Time will end for all of us one day, today or tomorrow or next month or next year or in fifty years. Even so, it will go on, infinitely as far as we will know in our then state of non-being.

We often speak of the past, thinking about it, reliving it, remembering it, dissecting it, wanting somehow to bring back the very best parts of it, the good old days. Some of it we want to change, so desperately. The accident, the diagnosis, the failed love, the loss, the shame, the guilt, the mistakes, oh, the mistakes that if we could just go back and re-do, would change our lives and bring us to that present place called perfect that we all think we need to be.

That’s the fallacy, don’t you see?

There is no past. It does not exist.

There is only the present that was.

We lived it then and it shaped us, just as that rushing river shapes the ground underneath it, carving out a course and direction that even mighty dams cannot alter forever.

We lived our present that was, every one of us. Over and over and over again, we had present moments, opportunities to do the right thing, say something, feel something, reach out, make a difference, change the world. We lived those present moments, as did our great-great-great-great grandparents. We made our choices. We acted, or we did not. Simple as that.

Do not despair that I’ve taken away your memories or your second chances. My words don’t have that power.

Neither do they have the power to give you the hope of a future that will correct your mistakes or bring you happiness.

Because you see, there is also no future for any of us.

There is only the present that will be.

All the worry and the preparation and the mental machinations and the planning and the scheming in the world will not change a thing for me, or for you. I have learned that as I grow older. I have plenty of time, all the time I need, in fact, to get to the present that will be. When I arrive there, I will do my very best to do the right thing, make the right decision, say what needs to be said. But I will not drive myself mad by worrying about how I will get there, whether I will get there.

The only time that exists for me, for you, is this present that we live in today. It is the only thing that is real. It is as real as this hot cup of coffee that sits by my right hand and sends off steam from liquid that will burn my lips just as surely as the sun will rise this morning if I drink it too fast.

The past will not burn me. Neither will the future.

The only time for us, dear readers, is now.

What to do? How to embrace this knowledge that the present that was and the present that will be are things that don’t need our attention? That we don’t need to spend one more second of this river of time rushing past us worrying about how to fix them or change them or anticipate them so that they will be perfect?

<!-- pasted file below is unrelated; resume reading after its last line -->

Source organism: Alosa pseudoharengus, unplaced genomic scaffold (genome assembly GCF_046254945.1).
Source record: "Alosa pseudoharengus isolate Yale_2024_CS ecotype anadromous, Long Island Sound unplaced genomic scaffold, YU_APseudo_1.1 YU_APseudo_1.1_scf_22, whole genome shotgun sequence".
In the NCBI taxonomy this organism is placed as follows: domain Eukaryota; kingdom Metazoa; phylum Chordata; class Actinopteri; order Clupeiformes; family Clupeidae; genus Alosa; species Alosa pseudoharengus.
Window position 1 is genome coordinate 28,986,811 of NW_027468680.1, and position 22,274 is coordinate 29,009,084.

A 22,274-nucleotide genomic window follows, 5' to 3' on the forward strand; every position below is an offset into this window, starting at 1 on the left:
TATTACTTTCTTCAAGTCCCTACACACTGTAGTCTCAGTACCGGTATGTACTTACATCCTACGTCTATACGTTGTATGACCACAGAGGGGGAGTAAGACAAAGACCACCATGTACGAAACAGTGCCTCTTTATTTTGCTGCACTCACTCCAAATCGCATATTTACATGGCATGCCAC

1) Embrace the time you are given today. Accept it gratefully and with an open heart and mind. It is the only time you have.

2) Mark it as your own. It does not belong to your memories or your failed expectations or the dreams of others. It is yours.

3) Use it fully. Do not squander a single minute of it. You are not too tired, too busy, too preoccupied, too worried, too important, or too overbooked. You have today. Do something with it.

4) Enjoy it. Immensely. Ridiculously. Over-the-top. Crazily. Like it is the last present day you will ever have. Because it is. Tomorrow it will become the present that was, and it will be out of your reach.

5) When this time is over, relinquish it with the same gratitude that you greeted it with at the start of the day. No anger. No regret. No fear. No sadness. No second guessing. Let it go. It is finished. There will be time enough tomorrow, the present that will be. Enjoy the letting go with as much gusto and gut-wrenching feeling as you enjoyed the gift of time in the first place. It was never yours to keep. Remember that, and you will never again fear letting it go.

My friends, there is only now. Today.

When my time is up, I will be no more. That is as it should be.

My time to make a difference, to live, love, learn, help, to make a real mark on this world, is today.

This post is my gift to you today. Thank you for taking some of your present, your precious time, to read it and to think about it.

Live.

Today.

Casual Friday

A disclaimer before I even get started on this post.

Some of you who know me or work with me will think that by writing this post I am talking about you or even attacking you. I am not. If you’re especially sensitive, don’t read any further.

I am simply writing something that has been kicking around in my head for a long time. Feelings that I have about a concept.

A concept called Casual Friday.

It is fairly common nowadays in companies and facilities and services of all sizes and types to allow employees to wear more casual clothing to work on Fridays. The thinking is, of course, that it’s close to the weekend, things are winding down, people are starting to  loosen up a bit, and that consumers and customers and patients won’t really care one way or the other.

I disagree.

Why?

There are several reasons.